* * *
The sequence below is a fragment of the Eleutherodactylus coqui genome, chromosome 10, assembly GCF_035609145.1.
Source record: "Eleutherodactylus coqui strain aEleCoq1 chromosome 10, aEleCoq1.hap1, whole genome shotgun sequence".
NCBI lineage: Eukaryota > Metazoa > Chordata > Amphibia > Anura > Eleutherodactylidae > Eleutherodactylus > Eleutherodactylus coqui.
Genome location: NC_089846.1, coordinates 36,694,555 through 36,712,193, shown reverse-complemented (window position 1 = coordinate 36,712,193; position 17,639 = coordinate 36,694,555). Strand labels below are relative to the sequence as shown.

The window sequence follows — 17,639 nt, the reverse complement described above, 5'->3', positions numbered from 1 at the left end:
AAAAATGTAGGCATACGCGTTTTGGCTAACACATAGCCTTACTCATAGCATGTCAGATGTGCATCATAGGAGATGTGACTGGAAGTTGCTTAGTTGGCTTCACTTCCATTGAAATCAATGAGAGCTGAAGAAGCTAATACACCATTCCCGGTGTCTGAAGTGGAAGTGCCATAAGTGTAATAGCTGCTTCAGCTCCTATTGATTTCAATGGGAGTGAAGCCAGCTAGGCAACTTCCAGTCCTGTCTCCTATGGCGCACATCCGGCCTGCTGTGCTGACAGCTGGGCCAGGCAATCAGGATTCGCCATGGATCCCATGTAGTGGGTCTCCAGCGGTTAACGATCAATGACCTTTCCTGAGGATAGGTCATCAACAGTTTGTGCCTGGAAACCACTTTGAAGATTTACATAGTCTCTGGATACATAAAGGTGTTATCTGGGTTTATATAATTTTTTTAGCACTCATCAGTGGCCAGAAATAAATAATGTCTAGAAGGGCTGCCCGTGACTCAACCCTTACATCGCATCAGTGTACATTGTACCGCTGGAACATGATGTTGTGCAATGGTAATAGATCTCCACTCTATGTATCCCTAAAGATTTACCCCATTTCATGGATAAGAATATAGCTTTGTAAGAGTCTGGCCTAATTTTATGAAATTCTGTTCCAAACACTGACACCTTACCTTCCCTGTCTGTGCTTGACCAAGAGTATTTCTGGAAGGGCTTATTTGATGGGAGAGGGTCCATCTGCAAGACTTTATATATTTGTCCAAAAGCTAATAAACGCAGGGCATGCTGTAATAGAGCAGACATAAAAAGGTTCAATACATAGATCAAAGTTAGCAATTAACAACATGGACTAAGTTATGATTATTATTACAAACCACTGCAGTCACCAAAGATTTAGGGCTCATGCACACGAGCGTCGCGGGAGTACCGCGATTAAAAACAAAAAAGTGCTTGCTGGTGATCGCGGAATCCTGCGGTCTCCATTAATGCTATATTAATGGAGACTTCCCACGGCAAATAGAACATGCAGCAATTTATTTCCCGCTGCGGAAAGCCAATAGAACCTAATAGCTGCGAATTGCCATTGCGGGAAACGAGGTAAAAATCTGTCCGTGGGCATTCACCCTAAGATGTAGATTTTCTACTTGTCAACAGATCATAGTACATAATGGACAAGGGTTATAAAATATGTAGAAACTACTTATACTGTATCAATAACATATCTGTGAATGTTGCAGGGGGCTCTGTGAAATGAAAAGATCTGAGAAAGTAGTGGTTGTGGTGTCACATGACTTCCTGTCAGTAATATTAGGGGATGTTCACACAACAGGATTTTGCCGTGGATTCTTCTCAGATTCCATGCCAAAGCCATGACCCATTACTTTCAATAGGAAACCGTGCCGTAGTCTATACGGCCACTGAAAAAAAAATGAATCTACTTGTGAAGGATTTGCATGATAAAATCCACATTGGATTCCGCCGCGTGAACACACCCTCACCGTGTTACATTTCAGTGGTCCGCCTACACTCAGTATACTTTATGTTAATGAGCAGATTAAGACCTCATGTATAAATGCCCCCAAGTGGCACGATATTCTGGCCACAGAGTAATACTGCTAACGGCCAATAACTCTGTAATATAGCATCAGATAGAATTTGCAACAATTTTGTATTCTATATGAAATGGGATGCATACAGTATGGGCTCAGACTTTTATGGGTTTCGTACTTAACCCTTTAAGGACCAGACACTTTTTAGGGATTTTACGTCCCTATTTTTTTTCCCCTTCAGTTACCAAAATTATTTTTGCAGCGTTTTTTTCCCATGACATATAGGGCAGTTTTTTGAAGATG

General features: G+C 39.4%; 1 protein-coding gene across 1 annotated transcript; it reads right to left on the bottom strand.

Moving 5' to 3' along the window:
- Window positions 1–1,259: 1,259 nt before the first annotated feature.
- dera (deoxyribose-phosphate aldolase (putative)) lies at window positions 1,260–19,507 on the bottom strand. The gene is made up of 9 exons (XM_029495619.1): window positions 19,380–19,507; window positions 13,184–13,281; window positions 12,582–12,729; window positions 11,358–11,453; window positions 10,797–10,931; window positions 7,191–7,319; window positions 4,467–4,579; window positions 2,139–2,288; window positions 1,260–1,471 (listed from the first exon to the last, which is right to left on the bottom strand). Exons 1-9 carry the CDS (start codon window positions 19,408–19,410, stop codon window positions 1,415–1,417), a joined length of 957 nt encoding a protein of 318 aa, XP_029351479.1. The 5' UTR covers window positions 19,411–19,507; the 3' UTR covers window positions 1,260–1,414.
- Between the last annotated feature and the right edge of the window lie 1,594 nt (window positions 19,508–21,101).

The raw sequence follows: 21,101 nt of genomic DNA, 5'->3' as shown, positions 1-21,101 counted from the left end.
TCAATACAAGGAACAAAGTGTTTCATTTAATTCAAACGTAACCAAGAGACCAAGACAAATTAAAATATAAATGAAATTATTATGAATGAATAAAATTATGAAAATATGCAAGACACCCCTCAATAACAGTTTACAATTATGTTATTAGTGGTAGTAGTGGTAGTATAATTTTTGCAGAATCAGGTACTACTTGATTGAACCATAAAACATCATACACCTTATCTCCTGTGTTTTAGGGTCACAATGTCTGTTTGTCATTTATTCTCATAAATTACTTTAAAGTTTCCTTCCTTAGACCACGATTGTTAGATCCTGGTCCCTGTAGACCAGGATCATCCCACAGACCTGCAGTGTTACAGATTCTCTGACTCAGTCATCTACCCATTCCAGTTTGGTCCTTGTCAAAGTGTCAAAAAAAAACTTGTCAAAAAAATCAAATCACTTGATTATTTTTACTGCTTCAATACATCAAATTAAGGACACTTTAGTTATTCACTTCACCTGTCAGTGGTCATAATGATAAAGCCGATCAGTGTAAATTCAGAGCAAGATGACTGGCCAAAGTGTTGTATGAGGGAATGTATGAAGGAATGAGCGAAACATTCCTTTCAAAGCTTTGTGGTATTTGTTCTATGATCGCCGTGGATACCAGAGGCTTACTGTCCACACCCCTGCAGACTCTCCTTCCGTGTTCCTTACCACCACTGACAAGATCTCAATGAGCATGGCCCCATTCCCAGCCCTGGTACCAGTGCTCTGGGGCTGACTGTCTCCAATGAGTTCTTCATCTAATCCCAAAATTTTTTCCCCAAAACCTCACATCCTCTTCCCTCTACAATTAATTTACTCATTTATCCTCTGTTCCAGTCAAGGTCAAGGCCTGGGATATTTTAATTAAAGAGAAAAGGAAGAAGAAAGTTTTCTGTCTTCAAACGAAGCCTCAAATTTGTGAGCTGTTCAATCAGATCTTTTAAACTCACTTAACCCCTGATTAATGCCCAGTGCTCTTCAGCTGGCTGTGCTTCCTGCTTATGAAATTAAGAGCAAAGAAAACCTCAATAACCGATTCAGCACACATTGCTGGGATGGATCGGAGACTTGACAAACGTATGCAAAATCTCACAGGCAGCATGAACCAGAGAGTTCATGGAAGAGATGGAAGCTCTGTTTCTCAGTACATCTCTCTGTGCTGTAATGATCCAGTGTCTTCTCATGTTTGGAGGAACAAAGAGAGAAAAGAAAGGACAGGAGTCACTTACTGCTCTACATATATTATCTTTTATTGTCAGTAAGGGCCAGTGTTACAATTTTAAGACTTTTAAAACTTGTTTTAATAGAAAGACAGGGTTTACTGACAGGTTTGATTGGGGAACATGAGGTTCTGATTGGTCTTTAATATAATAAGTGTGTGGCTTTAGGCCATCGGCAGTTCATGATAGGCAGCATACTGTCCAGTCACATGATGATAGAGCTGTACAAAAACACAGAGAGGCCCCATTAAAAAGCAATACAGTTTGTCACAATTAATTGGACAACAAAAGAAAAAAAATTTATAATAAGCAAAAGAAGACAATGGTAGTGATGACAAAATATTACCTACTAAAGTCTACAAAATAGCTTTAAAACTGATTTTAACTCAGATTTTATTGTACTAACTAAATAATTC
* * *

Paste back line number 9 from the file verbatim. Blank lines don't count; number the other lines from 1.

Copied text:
- Window positions 1–1,259: 1,259 nt before the first annotated feature.